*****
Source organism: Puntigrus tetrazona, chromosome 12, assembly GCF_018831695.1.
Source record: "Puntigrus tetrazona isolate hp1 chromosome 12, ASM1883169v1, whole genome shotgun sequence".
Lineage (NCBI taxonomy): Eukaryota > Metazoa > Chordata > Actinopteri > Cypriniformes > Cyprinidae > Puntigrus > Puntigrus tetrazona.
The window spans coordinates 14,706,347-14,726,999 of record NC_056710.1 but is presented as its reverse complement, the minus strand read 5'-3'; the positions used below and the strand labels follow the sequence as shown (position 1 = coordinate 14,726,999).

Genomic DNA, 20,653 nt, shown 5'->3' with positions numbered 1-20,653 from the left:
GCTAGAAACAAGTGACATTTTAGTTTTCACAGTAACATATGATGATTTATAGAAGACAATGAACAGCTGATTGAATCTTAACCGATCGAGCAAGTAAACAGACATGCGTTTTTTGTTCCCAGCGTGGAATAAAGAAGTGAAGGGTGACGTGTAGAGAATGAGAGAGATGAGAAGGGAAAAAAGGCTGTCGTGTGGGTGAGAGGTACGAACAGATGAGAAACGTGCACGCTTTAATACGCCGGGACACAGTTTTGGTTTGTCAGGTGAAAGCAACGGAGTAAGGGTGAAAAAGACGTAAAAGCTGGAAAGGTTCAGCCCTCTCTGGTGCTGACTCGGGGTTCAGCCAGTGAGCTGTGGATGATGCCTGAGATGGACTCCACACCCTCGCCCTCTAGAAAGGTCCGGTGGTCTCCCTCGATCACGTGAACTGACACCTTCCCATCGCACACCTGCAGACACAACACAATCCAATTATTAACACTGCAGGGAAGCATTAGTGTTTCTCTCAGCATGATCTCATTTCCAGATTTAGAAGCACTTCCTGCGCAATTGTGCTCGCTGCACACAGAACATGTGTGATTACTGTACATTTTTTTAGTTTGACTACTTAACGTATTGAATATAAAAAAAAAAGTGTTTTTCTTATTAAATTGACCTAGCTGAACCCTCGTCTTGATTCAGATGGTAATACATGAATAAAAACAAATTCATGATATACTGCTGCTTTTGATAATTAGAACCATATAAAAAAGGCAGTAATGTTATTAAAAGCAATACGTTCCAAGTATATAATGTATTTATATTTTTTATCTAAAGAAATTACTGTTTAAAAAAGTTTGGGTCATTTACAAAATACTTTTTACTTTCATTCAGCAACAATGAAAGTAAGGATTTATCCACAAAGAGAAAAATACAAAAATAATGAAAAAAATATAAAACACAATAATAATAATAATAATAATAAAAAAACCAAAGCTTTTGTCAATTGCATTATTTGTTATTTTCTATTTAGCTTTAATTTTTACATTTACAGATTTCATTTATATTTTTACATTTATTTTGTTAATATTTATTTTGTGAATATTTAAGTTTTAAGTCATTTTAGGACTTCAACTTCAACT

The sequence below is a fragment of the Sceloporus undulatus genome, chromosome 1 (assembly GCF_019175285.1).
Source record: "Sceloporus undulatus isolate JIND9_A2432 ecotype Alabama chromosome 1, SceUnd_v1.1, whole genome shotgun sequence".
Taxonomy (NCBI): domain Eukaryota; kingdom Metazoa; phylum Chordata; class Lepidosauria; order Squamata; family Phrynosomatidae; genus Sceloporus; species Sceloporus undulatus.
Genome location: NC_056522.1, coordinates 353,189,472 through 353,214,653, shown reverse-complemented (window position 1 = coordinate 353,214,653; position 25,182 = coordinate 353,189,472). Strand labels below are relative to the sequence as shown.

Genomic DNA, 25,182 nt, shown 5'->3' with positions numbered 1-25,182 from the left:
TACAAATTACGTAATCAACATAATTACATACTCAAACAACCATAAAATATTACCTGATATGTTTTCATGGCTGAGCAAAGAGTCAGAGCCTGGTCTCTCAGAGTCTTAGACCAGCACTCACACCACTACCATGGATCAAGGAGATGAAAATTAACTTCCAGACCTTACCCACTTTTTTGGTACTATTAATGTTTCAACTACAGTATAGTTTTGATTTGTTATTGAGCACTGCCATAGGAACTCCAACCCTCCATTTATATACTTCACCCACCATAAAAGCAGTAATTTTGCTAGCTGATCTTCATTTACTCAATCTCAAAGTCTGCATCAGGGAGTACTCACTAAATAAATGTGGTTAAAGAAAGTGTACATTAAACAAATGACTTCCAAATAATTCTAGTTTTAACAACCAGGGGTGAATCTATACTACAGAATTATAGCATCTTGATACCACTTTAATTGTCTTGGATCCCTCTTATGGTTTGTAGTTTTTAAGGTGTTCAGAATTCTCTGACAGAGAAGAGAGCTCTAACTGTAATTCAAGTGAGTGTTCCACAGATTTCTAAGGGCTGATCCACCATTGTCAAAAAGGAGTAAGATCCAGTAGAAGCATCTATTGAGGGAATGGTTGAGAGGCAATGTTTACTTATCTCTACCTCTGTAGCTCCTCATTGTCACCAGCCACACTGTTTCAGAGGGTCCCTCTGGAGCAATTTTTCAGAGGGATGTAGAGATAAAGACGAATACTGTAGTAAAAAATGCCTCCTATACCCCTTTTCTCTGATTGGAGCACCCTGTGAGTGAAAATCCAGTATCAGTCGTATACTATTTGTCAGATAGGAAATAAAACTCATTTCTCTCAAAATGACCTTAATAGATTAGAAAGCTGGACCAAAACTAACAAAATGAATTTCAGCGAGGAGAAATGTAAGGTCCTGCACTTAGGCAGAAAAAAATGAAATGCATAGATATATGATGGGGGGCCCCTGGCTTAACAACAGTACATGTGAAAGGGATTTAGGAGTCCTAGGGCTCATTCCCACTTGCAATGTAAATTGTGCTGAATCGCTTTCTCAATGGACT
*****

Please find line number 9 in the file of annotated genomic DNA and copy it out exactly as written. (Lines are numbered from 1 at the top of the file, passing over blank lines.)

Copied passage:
Taxonomy (NCBI): domain Eukaryota; kingdom Metazoa; phylum Chordata; class Lepidosauria; order Squamata; family Phrynosomatidae; genus Sceloporus; species Sceloporus undulatus.